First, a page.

QUESTION

I want to cut truck tyres open to use in my garden. What type of blade should I be using on my jigsaw for this application?

 

ANSWER 

Firstly, it depends on if you are cutting only the sidewall of the tyre, or if you need to cut through the tread and / or bead. It also depends on the size of the tyres – you say ‘truck tyres’, so we’ll assume that they’re from a lorry as opposed to a bakkie.

If you’re cutting a tyre from a small passenger car and you only need to cut the sidewall, you could do it using a Stanley knife. This will be the quickest, neatest and safest way, although you must use heavy gloves while doing so.

The sidewalls of heavier tyres are thicker and harder, so a Stanley knife isn’t really an option. There are a few options for these tyres, as well as for cutting through the treads and beads – a jigsaw, a bandsaw, an angle grinder, a reciprocating saw, or even a Dremel-type multitool. Whichever you use, make sure you use eye protection as well as heavy leather gloves.

Unless you need the bead, we recommend cutting it out instead of cutting through it. Make an incision just inside the bead and cut all around the tyre, then remove the bead.

A bandsaw with a metal-cutting blade would be the best way to cut a tyre, but very few of us have a big enough bandsaw at home to deal with truck tyres. Likewise, reciprocating saws and Dremels aren’t that common.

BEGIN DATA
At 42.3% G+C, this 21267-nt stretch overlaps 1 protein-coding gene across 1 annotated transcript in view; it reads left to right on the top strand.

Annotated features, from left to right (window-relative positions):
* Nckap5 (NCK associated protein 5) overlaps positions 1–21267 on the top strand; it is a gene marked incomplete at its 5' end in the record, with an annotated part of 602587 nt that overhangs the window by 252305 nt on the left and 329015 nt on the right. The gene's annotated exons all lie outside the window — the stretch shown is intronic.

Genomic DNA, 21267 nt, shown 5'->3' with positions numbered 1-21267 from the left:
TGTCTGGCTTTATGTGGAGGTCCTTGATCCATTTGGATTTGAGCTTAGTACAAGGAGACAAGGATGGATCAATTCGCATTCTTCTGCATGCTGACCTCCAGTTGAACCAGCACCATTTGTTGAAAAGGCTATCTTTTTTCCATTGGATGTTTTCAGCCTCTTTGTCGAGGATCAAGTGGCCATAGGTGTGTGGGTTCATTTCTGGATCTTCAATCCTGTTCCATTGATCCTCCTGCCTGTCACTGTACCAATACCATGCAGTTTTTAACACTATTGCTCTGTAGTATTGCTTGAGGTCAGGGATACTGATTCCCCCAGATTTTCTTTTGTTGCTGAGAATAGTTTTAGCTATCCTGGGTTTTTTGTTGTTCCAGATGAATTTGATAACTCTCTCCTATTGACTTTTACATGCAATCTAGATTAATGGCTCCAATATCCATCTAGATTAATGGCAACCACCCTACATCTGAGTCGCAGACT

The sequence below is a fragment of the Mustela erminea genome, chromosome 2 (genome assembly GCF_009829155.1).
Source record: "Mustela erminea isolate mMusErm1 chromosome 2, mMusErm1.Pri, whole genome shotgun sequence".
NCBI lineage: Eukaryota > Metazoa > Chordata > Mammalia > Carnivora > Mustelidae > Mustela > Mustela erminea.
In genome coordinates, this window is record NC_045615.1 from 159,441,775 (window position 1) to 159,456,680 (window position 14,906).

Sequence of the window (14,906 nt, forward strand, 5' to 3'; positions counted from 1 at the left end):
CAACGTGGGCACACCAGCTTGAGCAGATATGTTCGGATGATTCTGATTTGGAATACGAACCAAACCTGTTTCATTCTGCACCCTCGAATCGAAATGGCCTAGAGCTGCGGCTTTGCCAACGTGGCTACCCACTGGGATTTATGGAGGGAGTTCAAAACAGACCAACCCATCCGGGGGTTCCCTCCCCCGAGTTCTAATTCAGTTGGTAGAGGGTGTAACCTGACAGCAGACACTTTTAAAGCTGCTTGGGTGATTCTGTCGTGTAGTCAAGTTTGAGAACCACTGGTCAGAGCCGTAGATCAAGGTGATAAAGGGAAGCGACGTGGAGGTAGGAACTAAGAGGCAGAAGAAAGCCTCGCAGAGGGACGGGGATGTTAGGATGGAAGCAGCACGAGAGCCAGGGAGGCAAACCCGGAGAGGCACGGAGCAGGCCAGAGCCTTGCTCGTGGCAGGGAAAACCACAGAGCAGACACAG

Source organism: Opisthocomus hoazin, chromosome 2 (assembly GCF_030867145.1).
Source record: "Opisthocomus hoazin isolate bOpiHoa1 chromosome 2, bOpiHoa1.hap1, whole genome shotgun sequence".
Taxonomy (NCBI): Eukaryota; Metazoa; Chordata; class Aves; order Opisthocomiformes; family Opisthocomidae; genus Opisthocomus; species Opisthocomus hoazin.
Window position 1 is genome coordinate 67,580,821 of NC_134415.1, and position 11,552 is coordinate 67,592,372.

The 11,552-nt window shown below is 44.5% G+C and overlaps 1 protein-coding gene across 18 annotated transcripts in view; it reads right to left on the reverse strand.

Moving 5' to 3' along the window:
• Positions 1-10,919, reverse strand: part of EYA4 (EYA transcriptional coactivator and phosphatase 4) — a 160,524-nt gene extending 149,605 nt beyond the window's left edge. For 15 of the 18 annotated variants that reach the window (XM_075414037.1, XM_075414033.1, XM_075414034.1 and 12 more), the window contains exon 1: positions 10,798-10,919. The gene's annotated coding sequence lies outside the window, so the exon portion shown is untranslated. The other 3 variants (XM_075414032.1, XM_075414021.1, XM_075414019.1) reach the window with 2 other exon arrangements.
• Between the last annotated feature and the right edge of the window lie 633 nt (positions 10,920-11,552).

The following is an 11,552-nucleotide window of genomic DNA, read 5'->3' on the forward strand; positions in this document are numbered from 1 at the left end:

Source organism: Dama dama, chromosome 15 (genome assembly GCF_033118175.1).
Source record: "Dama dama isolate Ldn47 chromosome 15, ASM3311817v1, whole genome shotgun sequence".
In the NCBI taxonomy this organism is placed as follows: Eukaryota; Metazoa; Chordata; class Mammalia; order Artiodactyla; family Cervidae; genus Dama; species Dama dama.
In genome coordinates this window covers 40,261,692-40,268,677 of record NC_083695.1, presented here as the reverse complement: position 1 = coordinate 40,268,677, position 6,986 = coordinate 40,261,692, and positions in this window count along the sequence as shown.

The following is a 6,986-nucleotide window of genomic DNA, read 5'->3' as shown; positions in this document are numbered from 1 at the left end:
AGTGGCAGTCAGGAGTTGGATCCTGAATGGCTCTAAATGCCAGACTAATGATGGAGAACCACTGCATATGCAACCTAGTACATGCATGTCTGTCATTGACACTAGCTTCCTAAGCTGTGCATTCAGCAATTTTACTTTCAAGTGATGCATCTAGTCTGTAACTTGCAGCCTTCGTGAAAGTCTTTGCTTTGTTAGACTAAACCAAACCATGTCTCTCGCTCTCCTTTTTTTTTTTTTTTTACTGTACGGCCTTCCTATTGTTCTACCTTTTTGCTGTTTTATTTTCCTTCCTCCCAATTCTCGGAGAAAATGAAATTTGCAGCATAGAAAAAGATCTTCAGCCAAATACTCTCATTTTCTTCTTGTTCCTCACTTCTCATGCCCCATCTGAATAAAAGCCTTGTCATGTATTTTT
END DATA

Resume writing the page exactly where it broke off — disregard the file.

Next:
Using a jigsaw is very possible, and to do so you should use a fine-toothed metal blade. Keep lubricating the tyre with water or oil, and give the blade time to cool down. One problem with a jigsaw is that it vibrates quickly up and down, which can make the rubber tyre vibrate in sync. If you experience this, use a G-clamp and pull the two sides of the tyre together to help prevent this. When getting started, we’d drill a hole in the sidewall where you want to start cutting, rather than cutting through the bead.This will also help to keep the tyre rigid and prevent vibrations.

If you choose to use an angle grinder, use a metal-cutting blade, and again keep lubricating the tyre with water. If the blade gets too hot it could break, and if you don’t lubricate the tyre it might start shedding lumps of molten rubber. Take it slowly and be patient, cutting in short bursts, re-lubricating, and giving the tyre and blade time to cool down.

Hope this helps!

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